Forthcoming Event - The Constitutional Framework for a Future Settlement

On Tuesday 13th May, Martin Howe QC will give the first lecture in Politeia's 2014 series, The UK and the EU: What principles should guide re-negotiation? 

Britain's relations with the European Union have moved to the centre of the po­litical stage. While many people support the principles on which free trade with the EU rests and want such arrangements to continue, they are concerned at the increased dominance of the EU in national life.

Politeia's 2014 Economic Series, 'Paying for the Future'

Western economies face rising costs for pensions, healthcare and other social goods. At the same time pressure on the public finances is greater. How can efficient and affordable social systems compete in an ever tougher global market?

Politeia's 2014 economic series explores how different international systems pay for the social policies which their societies expect. Addressing the series will be politicians, economists and actuaries; and specialists who have advised on, or created and introduced such systems.

For the list of speakers click here.

Recent Event - The Swiss Pension System and Germany's Reform Plans with Professor Lars Feld

On Thursday 3rd April, Professor Lars Feld* gave the second lecture in Politeia's 2014 Economic series, Paying for the Future: Contributory or Tax funded Systems?, focusing on the Swiss pension system and Germany’s current proposals to reform its system.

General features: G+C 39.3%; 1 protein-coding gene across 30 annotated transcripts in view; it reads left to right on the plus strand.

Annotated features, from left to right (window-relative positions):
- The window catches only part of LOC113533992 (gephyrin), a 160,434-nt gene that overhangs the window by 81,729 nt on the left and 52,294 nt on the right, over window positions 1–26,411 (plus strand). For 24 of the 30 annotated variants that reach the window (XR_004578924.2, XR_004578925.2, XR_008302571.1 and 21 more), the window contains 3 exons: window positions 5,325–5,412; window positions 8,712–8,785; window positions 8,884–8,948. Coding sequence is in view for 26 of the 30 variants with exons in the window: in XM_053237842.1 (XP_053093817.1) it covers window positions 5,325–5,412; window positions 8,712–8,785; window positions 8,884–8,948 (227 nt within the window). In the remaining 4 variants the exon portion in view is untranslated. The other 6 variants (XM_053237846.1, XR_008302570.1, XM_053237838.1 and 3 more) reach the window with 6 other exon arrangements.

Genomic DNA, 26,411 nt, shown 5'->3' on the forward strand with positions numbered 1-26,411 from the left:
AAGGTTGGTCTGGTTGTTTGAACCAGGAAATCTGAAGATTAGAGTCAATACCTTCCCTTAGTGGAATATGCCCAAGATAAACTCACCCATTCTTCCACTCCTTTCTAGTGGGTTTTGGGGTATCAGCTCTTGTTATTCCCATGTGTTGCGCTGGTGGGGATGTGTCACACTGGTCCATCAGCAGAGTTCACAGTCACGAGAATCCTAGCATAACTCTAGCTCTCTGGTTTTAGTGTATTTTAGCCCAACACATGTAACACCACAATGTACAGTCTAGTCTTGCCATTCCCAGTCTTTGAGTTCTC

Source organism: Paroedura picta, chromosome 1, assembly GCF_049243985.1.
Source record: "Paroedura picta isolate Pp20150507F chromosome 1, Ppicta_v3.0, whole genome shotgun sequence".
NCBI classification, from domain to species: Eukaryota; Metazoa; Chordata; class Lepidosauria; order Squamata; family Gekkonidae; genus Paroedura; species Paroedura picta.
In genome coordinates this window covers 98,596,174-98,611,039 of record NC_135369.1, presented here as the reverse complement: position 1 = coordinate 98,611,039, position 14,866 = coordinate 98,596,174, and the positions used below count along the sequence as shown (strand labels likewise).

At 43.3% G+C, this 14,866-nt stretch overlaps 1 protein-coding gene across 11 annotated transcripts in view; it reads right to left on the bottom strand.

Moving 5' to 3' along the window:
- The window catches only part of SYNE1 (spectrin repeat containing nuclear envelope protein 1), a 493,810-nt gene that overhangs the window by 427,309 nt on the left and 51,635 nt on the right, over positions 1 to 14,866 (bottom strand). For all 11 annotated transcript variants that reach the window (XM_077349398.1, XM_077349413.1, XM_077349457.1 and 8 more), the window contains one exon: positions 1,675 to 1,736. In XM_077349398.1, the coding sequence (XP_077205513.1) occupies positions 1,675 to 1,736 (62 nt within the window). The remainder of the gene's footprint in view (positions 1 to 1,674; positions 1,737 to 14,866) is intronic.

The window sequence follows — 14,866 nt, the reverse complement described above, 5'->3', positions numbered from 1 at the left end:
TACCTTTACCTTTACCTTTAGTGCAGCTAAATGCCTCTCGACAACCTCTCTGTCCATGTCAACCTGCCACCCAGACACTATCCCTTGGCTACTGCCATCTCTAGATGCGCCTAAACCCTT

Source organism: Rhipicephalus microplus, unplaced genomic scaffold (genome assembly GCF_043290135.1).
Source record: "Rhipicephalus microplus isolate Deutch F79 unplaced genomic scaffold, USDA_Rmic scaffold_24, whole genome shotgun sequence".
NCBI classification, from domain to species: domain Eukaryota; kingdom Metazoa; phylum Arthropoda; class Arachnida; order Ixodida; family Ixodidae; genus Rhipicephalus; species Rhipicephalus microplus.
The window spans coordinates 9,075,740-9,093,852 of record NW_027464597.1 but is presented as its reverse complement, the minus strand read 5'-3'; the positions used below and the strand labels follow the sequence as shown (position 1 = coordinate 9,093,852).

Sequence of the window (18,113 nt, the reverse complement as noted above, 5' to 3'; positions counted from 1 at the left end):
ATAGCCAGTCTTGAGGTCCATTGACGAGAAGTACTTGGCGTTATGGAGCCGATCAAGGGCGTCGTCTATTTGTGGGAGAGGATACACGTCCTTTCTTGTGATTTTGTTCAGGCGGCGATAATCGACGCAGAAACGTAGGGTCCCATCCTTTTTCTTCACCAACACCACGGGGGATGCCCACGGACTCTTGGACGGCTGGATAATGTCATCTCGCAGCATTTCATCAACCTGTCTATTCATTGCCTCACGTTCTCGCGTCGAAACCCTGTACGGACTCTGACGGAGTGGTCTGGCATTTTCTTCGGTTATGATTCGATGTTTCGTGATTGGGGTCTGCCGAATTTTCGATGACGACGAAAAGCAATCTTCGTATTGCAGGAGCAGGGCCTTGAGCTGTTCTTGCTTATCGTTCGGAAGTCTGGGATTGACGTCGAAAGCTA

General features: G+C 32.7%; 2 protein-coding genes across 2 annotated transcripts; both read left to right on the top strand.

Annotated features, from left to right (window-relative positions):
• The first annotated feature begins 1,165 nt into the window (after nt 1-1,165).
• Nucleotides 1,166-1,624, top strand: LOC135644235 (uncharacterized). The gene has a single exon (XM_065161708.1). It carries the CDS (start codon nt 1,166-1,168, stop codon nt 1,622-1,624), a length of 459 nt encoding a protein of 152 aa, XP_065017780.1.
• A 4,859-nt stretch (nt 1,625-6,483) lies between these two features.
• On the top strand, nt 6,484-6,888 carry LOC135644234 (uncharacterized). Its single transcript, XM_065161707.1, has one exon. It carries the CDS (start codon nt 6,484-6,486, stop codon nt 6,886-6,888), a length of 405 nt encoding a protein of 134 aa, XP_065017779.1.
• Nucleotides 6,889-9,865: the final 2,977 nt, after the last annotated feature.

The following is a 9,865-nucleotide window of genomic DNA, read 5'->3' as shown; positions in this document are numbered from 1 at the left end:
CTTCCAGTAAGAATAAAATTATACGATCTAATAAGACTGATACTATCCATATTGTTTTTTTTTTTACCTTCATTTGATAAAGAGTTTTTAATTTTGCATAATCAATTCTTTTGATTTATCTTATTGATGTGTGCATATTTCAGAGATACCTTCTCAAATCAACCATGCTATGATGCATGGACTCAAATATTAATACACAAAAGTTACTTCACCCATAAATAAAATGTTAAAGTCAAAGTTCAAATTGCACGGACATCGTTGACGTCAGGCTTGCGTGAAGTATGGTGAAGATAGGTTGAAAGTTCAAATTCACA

Recent Publication - After Osbrown: Mending Monetary Policy

Douglas Carswell

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As 2014 opens, the news from the Treasury seems upbeat. Growth is back. Economic forecasts are being revised upwards. The mood has switched from gloom to boom. 

In After Osbrown: Mending Monetary Policy, Douglas Carswell MPfor Clacton, who previously worked in fund management, warns all is not what it seems. The warning signs are already there: this may yet prove to be another credit-induced recovery. The UK is increasingly dependent on consumer spending and mortgage debt. Savings and investment are down. The UK’s current account deficit is widening.

Highlights from the Blog

50p Income Tax? Bad Politics, Worse Economics!  
The Shadow Chancellor’s announcement that Labour would, if returned to power, restore the 50 pence to rate of income tax, has prompted a lively response. But, suggests Professor David B Smith, while the jury may be out on the politics, the evidence against the economics is pretty conclusive.

UK Growth—Up or Down? Set Labour Markets Free to Succeed
As unemployment figures dropped to 7.1 percent this week, the puzzle remains why the economy is not growing. Dr Sheila Lawlor warns that the costs of labour are too high.

Money Matters! Stimulus economics must give way to disciplined monetary policy
As Labour propose, if elected, to limit the market share of the ‘big five’ banks, Douglas Carswell MP explains that for sustainable growth, the money supply must be controlled.

Counting Crime - When the figures don't add up  
This week Sir Bernard Hogan Howe,the Metropolitan Police Commissioner acknowledged that the crime statistics returned by his force may have been manipulated. Simon Reevell MP warns of the consequences of a practice which may be endemic.

Cut Costs to Compete
Britain must review more than benefit tourism if she is to compete in world markets, says Sheila Lawlor.

 

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